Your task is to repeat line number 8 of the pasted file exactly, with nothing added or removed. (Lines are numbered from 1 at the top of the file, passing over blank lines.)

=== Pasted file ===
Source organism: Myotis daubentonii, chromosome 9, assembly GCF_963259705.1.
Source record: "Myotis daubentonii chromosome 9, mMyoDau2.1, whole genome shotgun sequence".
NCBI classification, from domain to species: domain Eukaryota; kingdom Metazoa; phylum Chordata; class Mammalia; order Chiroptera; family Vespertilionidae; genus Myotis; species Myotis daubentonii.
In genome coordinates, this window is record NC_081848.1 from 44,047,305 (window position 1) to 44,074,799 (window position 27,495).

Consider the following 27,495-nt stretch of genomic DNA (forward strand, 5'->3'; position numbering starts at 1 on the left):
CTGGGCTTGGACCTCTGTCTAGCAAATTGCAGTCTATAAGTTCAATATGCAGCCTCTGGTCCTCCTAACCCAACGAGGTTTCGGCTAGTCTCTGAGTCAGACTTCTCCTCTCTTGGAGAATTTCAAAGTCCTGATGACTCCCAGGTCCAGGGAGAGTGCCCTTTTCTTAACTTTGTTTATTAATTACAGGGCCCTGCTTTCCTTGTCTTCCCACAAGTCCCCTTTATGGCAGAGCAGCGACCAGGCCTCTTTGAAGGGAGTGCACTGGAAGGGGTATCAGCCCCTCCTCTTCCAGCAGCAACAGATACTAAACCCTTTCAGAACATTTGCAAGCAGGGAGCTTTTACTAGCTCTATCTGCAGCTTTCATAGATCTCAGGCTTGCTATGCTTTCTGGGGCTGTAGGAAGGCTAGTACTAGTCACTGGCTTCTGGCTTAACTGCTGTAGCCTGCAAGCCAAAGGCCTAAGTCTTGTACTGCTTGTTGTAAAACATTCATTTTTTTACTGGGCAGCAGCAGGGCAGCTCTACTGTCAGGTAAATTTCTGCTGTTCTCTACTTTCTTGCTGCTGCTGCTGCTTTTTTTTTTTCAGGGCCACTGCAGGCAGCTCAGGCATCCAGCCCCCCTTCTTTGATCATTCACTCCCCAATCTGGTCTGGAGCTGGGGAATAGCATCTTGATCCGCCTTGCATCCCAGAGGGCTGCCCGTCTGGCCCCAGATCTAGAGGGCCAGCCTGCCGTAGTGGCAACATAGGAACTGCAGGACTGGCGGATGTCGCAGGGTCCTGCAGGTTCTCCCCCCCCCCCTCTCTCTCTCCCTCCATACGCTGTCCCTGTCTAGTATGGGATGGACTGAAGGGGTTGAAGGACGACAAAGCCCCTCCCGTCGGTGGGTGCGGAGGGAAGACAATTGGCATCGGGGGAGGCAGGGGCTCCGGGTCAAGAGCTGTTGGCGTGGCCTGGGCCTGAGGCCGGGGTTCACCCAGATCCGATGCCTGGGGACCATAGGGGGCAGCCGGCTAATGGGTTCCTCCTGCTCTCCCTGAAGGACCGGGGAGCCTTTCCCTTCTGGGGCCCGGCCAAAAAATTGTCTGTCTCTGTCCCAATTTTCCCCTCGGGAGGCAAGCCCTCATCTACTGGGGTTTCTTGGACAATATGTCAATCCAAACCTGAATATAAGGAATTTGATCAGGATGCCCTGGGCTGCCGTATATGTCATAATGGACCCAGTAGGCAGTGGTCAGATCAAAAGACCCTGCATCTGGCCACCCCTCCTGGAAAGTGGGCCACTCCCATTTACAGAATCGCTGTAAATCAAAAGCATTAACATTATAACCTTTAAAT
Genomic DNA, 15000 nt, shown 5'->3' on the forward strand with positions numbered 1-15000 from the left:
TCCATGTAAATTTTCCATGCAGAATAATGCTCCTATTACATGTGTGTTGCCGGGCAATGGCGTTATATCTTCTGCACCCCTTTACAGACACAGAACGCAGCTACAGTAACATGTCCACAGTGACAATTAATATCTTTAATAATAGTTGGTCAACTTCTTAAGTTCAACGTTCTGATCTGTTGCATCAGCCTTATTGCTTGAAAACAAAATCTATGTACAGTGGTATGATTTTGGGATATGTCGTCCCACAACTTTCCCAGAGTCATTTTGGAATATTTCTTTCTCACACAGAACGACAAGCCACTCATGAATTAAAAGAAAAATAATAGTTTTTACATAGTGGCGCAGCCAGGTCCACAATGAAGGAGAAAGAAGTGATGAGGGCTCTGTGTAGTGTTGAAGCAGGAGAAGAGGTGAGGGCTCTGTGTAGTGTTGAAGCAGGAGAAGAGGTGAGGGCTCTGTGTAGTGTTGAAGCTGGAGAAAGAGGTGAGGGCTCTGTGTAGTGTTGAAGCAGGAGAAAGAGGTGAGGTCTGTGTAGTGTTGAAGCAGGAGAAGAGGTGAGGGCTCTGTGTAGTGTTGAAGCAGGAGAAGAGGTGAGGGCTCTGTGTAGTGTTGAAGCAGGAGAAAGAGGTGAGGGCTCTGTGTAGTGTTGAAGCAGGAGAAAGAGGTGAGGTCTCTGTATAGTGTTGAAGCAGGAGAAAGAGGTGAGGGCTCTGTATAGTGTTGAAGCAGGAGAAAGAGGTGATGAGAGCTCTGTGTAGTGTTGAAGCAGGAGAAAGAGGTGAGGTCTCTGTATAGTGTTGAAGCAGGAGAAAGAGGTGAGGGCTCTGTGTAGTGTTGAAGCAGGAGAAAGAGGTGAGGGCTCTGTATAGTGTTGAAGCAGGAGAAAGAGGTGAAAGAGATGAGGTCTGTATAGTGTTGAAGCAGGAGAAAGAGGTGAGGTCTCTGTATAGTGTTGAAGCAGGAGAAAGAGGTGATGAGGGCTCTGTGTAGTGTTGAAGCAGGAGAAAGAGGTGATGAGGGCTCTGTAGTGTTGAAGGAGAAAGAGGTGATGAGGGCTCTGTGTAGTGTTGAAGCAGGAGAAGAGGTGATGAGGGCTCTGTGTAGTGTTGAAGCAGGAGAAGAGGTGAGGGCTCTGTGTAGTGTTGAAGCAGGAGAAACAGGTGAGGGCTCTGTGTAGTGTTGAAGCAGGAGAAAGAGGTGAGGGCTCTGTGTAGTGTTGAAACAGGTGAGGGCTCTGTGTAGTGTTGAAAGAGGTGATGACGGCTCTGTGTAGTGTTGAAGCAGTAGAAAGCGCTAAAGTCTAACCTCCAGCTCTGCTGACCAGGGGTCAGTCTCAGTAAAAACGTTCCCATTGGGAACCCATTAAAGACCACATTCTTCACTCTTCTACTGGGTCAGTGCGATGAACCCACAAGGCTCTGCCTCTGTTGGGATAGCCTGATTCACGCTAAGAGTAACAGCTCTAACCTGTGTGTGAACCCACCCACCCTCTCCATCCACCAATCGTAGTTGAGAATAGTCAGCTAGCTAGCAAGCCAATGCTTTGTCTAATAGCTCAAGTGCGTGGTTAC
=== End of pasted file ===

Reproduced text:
TCCATGTAAATTTTCCATGCAGAATAATGCTCCTATTACATGTGTGTTGCCGGGCAATGGCGTTATATCTTCTGCACCCCTTTACAGACACAGAACGCAGCTACAGTAACATGTCCACAGTGACAATTAATATCTTTAATAATAGTTGGTCAACTTCTTAAGTTCAACGTTCTGATCTGTTGCATCAGCCTTATTGCTTGAAAACAAAATCTATGTACAGTGGTATGATTTTGGGATATGTCGTCCCACAACTTTCCCAGAGTCATTTTGGAATATTTCTTTCTCACACAGAACGACAAGCCACTCATGAATTAAAAGAAAAATAATAGTTTTTACATAGTGGCGCAGCCAGGTCCACAATGAAGGAGAAAGAAGTGATGAGGGCTCTGTGTAGTGTTGAAGCAGGAGAAGAGGTGAGGGCTCTGTGTAGTGTTGAAGCAGGAGAAGAGGTGAGGGCTCTGTGTAGTGTTGAAGCTGGAGAAAGAGGTGAGGGCTCTGTGTAGTGTTGAAGCAGGAGAAAGAGGTGAGGTCTGTGTAGTGTTGAAGCAGGAGAAGAGGTGAGGGCTCTGTGTAGTGTTGAAGCAGGAGAAGAGGTGAGGGCTCTGTGTAGTGTTGAAGCAGGAGAAAGAGGTGAGGGCTCTGTGTAGTGTTGAAGCAGGAGAAAGAGGTGAGGTCTCTGTATAGTGTTGAAGCAGGAGAAAGAGGTGAGGGCTCTGTATAGTGTTGAAGCAGGAGAAAGAGGTGATGAGAGCTCTGTGTAGTGTTGAAGCAGGAGAAAGAGGTGAGGTCTCTGTATAGTGTTGAAGCAGGAGAAAGAGGTGAGGGCTCTGTGTAGTGTTGAAGCAGGAGAAAGAGGTGAGGGCTCTGTATAGTGTTGAAGCAGGAGAAAGAGGTGAAAGAGATGAGGTCTGTATAGTGTTGAAGCAGGAGAAAGAGGTGAGGTCTCTGTATAGTGTTGAAGCAGGAGAAAGAGGTGATGAGGGCTCTGTGTAGTGTTGAAGCAGGAGAAAGAGGTGATGAGGGCTCTGTAGTGTTGAAGGAGAAAGAGGTGATGAGGGCTCTGTGTAGTGTTGAAGCAGGAGAAGAGGTGATGAGGGCTCTGTGTAGTGTTGAAGCAGGAGAAGAGGTGAGGGCTCTGTGTAGTGTTGAAGCAGGAGAAACAGGTGAGGGCTCTGTGTAGTGTTGAAGCAGGAGAAAGAGGTGAGGGCTCTGTGTAGTGTTGAAACAGGTGAGGGCTCTGTGTAGTGTTGAAAGAGGTGATGACGGCTCTGTGTAGTGTTGAAGCAGTAGAAAGCGCTAAAGTCTAACCTCCAGCTCTGCTGACCAGGGGTCAGTCTCAGTAAAAACGTTCCCATTGGGAACCCATTAAAGACCACATTCTTCACTCTTCTACTGGGTCAGTGCGATGAACCCACAAGGCTCTGCCTCTGTTGGGATAGCCTGATTCACGCTAAGAGTAACAGCTCTAACCTGTGTGTGAACCCACCCACCCTCTCCATCCACCAATCGTAGTTGAGAATAGTCAGCTAGCTAGCAAGCCAATGCTTTGTCTAATAGCTCAAGTGCGTGGTTAC